The self-emphasis of identity is usually part reaction to external emphasis of it and part attempt to normalise and/or reclaim it. Of course, lots of people do their best to minimise or hide their identity still. Presumably those that don't have a better idea than you or I as to whether it's worth any increased prejudice from visibility, I suggest you talk to them to find out.
I would probably go underground.
This isn't as hypothetical as you might think; Christianity has institutional memory of many cases where it has been declared illegal. In each case, it secretly survived in the area. It's currently officially illegal in North Korea and unofficially subject to ethnic cleansing in several Muslim countries.
On the other hand, in several cases outlawing Christianity has led to widespread revolts, so YMMV.
Oh, when you said 'the establishment' I thought you meant the government and other powerful institutions, not the underlying economic system.
The underlying capitalist system inherently accepts some amount of unemployment, roughly 3-4%, as the cost of carefully matching people to jobs. People are free to turn down or delay employment while they shop around for better offers. This rate could hypothetically be driven downwards by systematic changes.
Conversely, what I thought you were saying is that the government makes some jobs illegal or economically discouraged. This certainly happens in some cases - ask any registered sex offender with a teaching certificate. But it isn't necessarily the cause of specific unemployment.
Case 1 is common. Corporations mostly pay people for doing work that is meaningful; after all, if the work didn't mean anything to the corp, they wouldn't pay someone to do it. They also have an incentive to make the job interesting because it means they can get away with paying slightly less and need to spend less effort hiring and training replacements.
Case 1b is an excellent solution to establishment driven unemployment, though not structural or market unemployment, because it lets the worker bypass most of the establishment. A self-employed worker need not worry about being discriminated against by their employer, nor about most aspects of employment law. Worth only $8 an hour as a worker but living in a $10 minimum wage area? Work for yourself and book the income as profit rather than wages. The downside is usually lower individual productivity.
Case 2, withdrawing from the economy, is possible in a capitalist system provided the government allows it. It implies becoming subsistence farmers who make almost everything they need themselves and barter for the rest. In developed countries, it's generally a bad option compared to the global marketplace, but in badly mismanaged economies it can become an attractive option.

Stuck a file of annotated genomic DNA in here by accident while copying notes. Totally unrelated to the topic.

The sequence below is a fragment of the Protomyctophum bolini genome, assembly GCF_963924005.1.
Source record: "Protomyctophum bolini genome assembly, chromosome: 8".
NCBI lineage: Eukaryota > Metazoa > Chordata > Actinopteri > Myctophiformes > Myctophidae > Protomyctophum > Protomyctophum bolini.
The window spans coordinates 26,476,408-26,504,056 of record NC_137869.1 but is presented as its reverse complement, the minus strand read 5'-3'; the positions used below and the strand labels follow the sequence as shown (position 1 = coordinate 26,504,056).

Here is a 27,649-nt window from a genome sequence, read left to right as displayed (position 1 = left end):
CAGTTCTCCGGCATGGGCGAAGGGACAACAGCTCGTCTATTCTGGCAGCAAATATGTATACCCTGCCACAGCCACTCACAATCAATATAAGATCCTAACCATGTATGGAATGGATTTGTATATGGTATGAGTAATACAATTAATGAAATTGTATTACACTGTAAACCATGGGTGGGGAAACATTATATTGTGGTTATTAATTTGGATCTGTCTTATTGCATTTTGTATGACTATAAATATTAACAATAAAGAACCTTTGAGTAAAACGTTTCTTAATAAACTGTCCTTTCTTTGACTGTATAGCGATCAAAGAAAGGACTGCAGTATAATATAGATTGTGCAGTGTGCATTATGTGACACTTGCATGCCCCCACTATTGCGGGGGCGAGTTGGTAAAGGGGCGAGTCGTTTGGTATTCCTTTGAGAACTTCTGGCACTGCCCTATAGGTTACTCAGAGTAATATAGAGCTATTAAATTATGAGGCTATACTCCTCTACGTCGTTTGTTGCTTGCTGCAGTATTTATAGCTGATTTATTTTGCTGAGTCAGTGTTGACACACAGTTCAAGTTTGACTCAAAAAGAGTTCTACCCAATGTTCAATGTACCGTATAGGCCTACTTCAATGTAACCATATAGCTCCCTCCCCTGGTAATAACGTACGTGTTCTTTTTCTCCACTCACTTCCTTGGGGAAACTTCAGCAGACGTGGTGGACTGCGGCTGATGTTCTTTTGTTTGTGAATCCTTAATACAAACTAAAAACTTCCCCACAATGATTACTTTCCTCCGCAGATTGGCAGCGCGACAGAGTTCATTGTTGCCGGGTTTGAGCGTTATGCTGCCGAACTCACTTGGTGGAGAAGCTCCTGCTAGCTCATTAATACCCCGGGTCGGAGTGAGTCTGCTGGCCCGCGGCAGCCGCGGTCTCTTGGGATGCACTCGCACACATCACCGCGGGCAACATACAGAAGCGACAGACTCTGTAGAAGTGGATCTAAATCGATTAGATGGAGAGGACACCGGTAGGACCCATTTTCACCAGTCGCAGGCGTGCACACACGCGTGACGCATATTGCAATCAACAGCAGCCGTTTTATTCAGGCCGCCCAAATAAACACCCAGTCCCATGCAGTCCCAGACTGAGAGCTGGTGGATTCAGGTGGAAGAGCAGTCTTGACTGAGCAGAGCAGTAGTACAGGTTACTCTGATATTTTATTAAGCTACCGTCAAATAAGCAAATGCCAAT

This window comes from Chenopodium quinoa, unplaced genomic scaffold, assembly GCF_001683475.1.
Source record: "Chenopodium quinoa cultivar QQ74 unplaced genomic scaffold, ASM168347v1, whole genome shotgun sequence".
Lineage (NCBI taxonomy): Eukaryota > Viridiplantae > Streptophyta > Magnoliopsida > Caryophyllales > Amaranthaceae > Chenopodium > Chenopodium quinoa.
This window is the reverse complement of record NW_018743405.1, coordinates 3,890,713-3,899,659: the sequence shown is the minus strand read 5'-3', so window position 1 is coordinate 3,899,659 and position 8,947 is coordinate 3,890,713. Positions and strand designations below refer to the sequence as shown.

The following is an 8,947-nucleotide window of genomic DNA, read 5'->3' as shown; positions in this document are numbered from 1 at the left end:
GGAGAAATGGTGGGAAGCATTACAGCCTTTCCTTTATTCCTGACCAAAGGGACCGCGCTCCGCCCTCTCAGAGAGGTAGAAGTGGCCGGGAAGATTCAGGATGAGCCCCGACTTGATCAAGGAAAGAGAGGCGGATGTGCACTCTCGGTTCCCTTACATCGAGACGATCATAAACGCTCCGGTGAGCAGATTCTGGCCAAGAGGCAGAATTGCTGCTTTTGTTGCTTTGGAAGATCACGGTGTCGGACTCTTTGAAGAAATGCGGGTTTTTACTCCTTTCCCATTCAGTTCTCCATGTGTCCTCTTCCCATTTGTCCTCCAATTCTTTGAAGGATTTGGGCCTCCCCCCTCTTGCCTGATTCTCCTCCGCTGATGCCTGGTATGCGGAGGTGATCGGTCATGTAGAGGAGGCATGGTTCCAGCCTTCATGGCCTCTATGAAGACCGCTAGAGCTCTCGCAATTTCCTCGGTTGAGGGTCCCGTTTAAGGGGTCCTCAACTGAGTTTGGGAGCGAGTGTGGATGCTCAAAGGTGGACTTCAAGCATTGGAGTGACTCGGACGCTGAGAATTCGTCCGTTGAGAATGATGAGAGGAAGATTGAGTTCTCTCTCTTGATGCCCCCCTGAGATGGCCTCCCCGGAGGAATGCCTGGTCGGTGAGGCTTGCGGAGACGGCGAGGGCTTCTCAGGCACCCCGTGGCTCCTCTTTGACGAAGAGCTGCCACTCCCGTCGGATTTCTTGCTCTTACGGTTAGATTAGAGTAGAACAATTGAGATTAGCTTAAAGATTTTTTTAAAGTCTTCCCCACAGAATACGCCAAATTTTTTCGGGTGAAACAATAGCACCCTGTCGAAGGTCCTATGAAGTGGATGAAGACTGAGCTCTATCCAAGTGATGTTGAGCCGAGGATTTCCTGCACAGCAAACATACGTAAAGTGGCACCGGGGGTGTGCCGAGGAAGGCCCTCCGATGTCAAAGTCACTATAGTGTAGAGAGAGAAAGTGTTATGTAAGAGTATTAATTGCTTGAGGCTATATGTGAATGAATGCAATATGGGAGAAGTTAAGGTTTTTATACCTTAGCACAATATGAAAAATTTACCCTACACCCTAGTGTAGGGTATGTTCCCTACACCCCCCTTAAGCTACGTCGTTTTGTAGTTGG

Somehow I missed this. Should be good!
I now think there's about a 30% chance the current Democratic party is not one of the two most important parties by the 2024 elections. Either they'll split, or dissolve and transfer the "Democratic" brand to a new party, or a third party will rise to take their place.
Factors at work:
* Damage to the party's position after the 2016 elections
* Increasing distrust of the two-party system
* The ongoing lawsuit over the party's unfair conduct in the 2016 primaries
* Conflicts between the three major voices in their popular base (Green, Social Justice, Public Employee Unions)
* Generational turnover
I think the republicans are equally at risk of becoming unviable or splitting into two parties. They're the ones who can't even get their own votes together on this ACA repeal, keep in mind. The Democrats have something to unify against: Trump. The Republicans - especially many of the Tea Partiers, whose only mission in life was "oppose Obama", are the ones who are really lost. I'm not denying that the Dems need major reform and I wouldn't oppose a new party taking their place, but, I think the situation might be even worse for Republicans. Right now, neither party has a leader. Typically the President is the leader of a party, but this president is like completely unequipped (nicest way I can put it) to talk about policy or lead strongly on anything.
Yeah, the GOP is divided. They can't get their votes together because there's one faction that actually doesn't want to repeal ACA at all but rather they want to make it look like they're fulfilling campaign promises while not actually doing it, and there's another faction that really wants to repeal ACA and opposed AHCA because it didn't do that. At least some people in the latter faction appear to be fairly well equipped to talk about policy and so on, so I'd say they at least arguably have leaders, e.g. Rand Paul, Justin Amash, Thomas Massie, etc., although sure, none of these guys are the President, obviously.
I don't think the party is going to split into two distinct parties though. All that will happen is maybe the upcoming elections will yield different proportions of these factions.
Republicans have some of the same problems, but not to the same extent:
* Distrust of the two party system
* Internal friction between Trump and other party elements
* Generational turnover
And one other 'problem'
* The opportunity to screw up
It's certainly possible that they'll do something party-breakingly stupid. But they're more likely to see Bush-level consequences.
What do you think about a possible Tea Party + Social Justice coalition around their common focus on civil rights?
So, how about that health care bill? Good? Bad? Happy to have voted GOP?
Does it get rid of the individual mandate?
Does it get rid of community rating?
Does it get rid of Minimum Essential Coverage?
Does it replace any of the above with things that have the same effects?
I'm looking for a 'yes' to the first three points and 'no' to the fourth. These are the minimum they should do to make the market sufficiently free to function.
"Trump is doing a bad job. He's a dumb president." - Me to my wife the other day.
I didn't even catch that.
So you're proposing people with a stick up their ass for political correctness would ever want to team up with bigots? That's a bit crazy?